Daytime nappers may be in luck. New research shows taking a midday nap, and workplace napping can actually improve productivity.
Sleep deficiency is a pretty prevalent problem. It results from short sleep duration, poorly timed sleep, or poor quality of sleep. “The Institute of Medicine estimates that 50 to 70 million American adults have a chronic sleep disorder that hinders daily function and contributes to poor health.”1
American culture is all about productivity. And that is true even if sleep needs to be sacrificed. Why sleep a lot when you can get more done without it, right? But that’s not what studies show. Sleep boosts our productivity because it helps our memory. “Not only does a daytime nap appear to facilitate the formation of direct associative memories, but we now conclude that napping also facilitates the formation of relational memories, such that associations between items in memory acquired before sleep are strengthened and reorganized by sleep to be flexibly retrieved at a later time.”2
We all know that young children need to nap. And some adults maintain that habit. But most don’t. Work and life demand way too much time and make naps difficult to fit in. But other countries think differently. For instance, Spain and Italy incorporate mid-afternoon siestas and riposos into the workday schedules to allow for napping. Most Americans would balk at that idea!
“According to a fatigue cost estimator from the National Safety Council and Brigham and Women’s Sleep Matters Initiative, the health-related cost of lost productivity is $136 billion a year.”3 The result of sleep deficiency is reduced productivity in the workplace. Furthermore, it results in increased absenteeism, more workplace injuries, higher health care costs, and higher rates of car accidents during commutes. What does that mean to the employer? Likely higher costs in the long-run. Therefore, a short workplace nap to increase productivity and actually reduce costs in the long-run may be the smart way to go.
Naps do not just benefit those who are sleep deprived. That’s right! Even individuals who have rested sufficiently reap the rewards of improved alertness, performance, and productivity. Naps relieve stress too. And reduced stress results in added health benefits. Why push through fatigue when you could take a nap instead?
Although many may be proud of “having gotten only a few hours of sleep,” it’s really not that good for you. The habit of getting the recommended 7–9 hours of sleep per night is really your best bet. Plus, companies are integrating workplace naps as part of a change in workplace culture. In fact, some of the world’s largest companies are doing it. Google, Uber, Nike, Cisco, Zappos, Huffington Post, PricewaterhouseCoopers, Proctor & Gamble, and Ben & Jerry’s are some of them. Moreover, they are also providing the accommodations necessary to take better naps, like secluded rooms equipped with nap pods or beds.3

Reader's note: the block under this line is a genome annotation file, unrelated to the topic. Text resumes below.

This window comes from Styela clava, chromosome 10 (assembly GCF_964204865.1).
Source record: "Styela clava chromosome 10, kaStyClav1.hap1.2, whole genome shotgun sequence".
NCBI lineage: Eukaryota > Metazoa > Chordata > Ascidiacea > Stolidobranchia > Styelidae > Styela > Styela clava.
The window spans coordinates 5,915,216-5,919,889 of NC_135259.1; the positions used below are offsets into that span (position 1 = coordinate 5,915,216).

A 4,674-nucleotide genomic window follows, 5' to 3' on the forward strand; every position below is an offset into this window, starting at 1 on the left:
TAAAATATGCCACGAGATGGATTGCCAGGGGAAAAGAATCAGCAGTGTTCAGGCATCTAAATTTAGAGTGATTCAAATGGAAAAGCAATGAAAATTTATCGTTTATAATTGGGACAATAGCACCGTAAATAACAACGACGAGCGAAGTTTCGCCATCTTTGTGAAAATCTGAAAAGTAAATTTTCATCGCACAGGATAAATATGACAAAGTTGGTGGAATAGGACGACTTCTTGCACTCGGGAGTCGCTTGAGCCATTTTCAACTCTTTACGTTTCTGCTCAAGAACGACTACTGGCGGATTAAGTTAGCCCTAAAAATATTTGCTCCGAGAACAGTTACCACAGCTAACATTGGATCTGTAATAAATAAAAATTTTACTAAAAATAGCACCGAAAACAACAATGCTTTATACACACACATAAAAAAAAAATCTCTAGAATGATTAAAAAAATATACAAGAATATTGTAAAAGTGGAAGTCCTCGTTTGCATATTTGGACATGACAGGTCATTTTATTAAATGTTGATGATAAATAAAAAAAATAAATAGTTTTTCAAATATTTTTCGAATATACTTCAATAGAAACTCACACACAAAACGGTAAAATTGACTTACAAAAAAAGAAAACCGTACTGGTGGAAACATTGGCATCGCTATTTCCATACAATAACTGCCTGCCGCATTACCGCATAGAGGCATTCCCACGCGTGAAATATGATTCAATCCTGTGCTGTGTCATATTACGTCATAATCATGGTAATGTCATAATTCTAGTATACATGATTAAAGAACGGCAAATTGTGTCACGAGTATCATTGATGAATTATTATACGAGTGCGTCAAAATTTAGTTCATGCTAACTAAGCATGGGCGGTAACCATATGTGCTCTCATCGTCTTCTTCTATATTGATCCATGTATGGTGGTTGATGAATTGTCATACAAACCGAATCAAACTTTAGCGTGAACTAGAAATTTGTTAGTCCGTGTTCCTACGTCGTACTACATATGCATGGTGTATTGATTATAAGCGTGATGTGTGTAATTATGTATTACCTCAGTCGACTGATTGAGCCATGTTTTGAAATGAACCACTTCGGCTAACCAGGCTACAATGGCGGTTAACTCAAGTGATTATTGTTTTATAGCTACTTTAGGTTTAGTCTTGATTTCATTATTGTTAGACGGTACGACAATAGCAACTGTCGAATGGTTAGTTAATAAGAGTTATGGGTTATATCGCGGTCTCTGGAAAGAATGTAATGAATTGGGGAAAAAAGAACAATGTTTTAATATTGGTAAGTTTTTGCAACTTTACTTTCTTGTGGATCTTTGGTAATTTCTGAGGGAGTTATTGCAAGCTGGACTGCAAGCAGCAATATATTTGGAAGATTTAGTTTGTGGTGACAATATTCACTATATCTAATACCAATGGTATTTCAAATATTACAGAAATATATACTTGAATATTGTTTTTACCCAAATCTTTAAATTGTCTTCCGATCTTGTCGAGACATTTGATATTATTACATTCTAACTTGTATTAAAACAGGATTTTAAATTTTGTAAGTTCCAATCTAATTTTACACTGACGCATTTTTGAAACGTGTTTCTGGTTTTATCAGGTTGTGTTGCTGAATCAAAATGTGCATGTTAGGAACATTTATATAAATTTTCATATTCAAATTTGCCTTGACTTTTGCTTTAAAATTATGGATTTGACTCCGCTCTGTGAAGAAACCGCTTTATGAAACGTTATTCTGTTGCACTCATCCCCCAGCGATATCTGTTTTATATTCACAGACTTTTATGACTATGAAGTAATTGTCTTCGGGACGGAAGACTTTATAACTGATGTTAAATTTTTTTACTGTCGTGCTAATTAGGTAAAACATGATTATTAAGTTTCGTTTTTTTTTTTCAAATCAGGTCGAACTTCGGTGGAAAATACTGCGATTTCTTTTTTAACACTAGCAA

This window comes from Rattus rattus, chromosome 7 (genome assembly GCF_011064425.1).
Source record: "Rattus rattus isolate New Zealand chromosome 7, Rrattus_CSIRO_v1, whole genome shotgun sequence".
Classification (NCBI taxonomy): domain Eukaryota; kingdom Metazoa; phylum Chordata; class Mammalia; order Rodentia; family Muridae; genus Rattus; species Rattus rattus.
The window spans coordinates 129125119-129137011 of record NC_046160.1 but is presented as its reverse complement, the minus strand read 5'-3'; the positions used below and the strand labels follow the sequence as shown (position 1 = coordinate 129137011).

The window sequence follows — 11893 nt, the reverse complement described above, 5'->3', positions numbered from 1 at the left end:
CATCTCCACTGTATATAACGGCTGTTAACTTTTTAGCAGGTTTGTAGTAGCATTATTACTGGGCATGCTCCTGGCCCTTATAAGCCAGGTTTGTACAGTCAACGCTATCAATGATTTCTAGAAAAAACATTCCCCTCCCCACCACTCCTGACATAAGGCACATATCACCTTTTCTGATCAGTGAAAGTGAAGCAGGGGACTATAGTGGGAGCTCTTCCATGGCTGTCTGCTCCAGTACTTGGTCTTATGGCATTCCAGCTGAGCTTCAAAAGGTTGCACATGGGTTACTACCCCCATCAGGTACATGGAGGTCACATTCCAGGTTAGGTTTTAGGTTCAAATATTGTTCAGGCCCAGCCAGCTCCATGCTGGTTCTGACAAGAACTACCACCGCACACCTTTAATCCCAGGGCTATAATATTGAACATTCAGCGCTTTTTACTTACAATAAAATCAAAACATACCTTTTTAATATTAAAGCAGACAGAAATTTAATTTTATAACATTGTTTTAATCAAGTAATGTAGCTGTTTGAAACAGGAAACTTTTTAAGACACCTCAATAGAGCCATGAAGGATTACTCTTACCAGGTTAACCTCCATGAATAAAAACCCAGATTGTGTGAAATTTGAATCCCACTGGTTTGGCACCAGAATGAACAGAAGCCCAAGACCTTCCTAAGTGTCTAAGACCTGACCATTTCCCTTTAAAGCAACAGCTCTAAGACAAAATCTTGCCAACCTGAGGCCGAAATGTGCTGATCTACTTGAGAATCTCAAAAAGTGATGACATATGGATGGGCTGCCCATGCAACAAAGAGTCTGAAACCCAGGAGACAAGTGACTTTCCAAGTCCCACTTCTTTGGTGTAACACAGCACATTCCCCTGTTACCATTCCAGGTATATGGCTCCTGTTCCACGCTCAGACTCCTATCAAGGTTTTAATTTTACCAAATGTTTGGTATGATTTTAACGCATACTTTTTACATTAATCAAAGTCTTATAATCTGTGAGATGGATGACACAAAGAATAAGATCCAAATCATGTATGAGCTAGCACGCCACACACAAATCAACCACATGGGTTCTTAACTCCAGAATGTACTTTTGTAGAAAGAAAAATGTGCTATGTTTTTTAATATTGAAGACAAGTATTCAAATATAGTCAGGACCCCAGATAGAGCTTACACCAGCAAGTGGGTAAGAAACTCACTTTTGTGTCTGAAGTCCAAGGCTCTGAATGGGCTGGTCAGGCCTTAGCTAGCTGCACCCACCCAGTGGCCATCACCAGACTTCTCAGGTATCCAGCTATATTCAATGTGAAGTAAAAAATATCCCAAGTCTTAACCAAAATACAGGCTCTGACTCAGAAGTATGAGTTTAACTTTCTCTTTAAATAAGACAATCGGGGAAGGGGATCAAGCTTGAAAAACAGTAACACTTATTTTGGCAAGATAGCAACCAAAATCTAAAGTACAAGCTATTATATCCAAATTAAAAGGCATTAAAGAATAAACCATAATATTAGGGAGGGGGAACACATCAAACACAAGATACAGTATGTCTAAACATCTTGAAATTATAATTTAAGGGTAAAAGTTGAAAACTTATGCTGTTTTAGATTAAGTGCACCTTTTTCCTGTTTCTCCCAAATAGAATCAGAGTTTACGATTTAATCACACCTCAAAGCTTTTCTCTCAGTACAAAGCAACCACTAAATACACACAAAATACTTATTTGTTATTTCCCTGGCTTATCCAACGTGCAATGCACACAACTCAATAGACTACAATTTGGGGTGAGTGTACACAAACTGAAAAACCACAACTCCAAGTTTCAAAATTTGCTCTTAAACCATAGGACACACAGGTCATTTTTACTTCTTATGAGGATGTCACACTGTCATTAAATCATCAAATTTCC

Since workplace napping goes against the grain for many Americans, the challenge is to spread the news regarding how beneficial it really is. Napping combats many physical, mental, and financial consequences of fatigue. Once Americans understand the health benefits, they will be more responsive to workplace napping as part of the scheduled workweek. Give them evidence, and they will be more prone to accept it. “Building and disseminating this evidence will push us closer to a society that values napping and works to remove the stigma of taking that mid-day snooze.”3
If workplace napping is not a part of your work environment, it may be coming soon! And you can try different things to make it a part of your life now. For example, napping may be as easy as closing your eyes for 5-15 minutes. You can lie down if possible. Or sit in your car. But also just sitting in your chair or leaning over a desk will work too. Be creative, and you can find a way.
Redeker, Nancy S., et al. “Workplace interventions to promote sleep health and an alert, healthy workforce.” Journal of Clinical Sleep Medicine 15.4 (2019): 649-657.
2Lau, H., M. A. Tucker, and W. Fishbein. “Daytime napping: Effects on human direct associative and relational memory.” Neurobiology of learning and memory 93.4 (2010): 554-560.
3Alger, Sara E., Allison J. Brager, and Vincent F. Capaldi. “Challenging the stigma of workplace napping.” Sleep 42.8 (2019): zsz097.